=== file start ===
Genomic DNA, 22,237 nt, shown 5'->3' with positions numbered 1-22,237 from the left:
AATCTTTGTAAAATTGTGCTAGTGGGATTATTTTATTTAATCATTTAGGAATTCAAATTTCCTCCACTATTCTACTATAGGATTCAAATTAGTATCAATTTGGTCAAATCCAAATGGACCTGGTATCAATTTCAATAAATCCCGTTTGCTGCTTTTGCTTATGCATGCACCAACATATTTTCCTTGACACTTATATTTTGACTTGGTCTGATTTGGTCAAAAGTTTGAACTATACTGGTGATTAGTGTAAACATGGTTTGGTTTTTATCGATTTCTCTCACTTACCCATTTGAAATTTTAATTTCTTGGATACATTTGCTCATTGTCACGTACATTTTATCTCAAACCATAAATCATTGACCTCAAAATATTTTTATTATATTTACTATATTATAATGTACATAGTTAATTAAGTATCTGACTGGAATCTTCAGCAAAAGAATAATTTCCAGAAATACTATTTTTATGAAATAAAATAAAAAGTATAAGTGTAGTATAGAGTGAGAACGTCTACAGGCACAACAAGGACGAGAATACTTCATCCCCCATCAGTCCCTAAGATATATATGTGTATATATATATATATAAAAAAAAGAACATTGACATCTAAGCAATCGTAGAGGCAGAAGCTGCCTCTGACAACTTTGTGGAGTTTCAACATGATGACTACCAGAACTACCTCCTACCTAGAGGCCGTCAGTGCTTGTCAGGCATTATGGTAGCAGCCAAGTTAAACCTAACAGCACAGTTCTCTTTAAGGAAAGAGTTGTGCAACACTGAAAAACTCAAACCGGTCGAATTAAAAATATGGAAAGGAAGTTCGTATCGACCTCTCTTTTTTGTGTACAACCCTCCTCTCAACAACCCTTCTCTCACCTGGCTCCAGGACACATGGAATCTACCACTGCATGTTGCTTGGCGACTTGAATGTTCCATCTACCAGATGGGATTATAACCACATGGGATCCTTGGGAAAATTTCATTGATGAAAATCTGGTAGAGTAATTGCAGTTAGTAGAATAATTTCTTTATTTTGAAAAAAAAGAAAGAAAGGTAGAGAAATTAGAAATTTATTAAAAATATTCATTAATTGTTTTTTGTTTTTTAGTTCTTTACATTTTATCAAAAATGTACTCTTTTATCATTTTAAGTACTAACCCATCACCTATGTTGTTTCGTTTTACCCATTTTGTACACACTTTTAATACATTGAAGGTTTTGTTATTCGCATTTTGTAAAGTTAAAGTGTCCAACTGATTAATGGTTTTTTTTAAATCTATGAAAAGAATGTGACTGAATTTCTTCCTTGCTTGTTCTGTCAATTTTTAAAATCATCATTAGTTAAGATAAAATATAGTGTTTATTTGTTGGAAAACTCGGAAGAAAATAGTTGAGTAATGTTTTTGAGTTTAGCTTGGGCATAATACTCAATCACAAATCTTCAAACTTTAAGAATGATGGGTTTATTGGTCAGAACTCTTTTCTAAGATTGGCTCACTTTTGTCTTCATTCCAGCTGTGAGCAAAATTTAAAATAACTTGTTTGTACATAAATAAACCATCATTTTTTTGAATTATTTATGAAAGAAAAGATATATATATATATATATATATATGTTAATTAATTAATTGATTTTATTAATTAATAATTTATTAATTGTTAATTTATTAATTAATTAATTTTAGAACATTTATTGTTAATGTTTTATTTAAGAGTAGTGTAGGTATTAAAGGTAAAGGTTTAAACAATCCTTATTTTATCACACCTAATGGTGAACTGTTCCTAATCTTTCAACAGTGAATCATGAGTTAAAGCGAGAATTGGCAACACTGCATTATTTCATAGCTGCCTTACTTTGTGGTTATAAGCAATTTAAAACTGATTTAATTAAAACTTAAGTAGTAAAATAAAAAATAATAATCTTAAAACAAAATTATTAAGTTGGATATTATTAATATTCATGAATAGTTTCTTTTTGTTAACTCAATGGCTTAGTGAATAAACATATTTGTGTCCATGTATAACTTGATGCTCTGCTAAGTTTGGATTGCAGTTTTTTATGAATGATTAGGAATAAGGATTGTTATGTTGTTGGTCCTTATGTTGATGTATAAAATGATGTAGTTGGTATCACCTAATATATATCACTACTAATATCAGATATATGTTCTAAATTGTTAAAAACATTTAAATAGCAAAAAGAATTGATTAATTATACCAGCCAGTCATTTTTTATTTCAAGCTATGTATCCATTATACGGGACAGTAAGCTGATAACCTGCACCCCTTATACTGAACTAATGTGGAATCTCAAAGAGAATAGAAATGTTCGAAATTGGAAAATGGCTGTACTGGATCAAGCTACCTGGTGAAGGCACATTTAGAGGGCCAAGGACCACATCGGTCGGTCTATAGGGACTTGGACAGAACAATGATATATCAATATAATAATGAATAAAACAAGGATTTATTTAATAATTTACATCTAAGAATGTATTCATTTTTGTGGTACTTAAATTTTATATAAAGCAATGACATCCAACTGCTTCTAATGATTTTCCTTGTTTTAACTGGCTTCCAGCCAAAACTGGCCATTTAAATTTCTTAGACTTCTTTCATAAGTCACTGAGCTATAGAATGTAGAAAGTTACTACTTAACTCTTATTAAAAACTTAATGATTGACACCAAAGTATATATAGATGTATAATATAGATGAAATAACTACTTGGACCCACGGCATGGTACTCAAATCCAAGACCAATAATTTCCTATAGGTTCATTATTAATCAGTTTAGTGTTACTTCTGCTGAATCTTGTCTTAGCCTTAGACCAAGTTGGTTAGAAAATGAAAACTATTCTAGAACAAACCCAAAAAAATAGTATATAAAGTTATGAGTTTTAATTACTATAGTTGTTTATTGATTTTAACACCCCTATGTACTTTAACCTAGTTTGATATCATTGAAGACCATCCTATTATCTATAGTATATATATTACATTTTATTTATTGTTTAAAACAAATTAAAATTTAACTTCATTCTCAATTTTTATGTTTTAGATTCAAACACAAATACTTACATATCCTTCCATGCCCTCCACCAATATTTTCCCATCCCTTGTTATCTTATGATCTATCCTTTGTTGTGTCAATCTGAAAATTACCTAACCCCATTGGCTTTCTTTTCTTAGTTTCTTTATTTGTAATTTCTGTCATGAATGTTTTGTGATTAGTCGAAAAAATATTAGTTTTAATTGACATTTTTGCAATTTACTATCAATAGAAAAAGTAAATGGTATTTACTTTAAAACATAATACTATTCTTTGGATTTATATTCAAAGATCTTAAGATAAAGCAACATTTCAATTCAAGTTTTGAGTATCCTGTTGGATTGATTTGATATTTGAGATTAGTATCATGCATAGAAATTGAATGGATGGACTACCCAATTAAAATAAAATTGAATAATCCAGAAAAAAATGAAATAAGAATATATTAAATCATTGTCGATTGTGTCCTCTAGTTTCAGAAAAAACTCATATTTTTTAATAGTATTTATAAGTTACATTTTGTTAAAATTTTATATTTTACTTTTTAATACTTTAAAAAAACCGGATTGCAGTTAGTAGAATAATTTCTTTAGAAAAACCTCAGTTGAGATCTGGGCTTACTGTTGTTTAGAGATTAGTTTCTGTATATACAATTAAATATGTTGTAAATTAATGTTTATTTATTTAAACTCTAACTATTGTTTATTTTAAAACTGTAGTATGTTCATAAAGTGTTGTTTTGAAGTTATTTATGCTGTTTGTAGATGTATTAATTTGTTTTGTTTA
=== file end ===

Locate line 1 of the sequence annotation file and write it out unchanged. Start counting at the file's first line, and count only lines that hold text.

Genomic DNA, 22,237 nt, shown 5'->3' with positions numbered 1-22,237 from the left: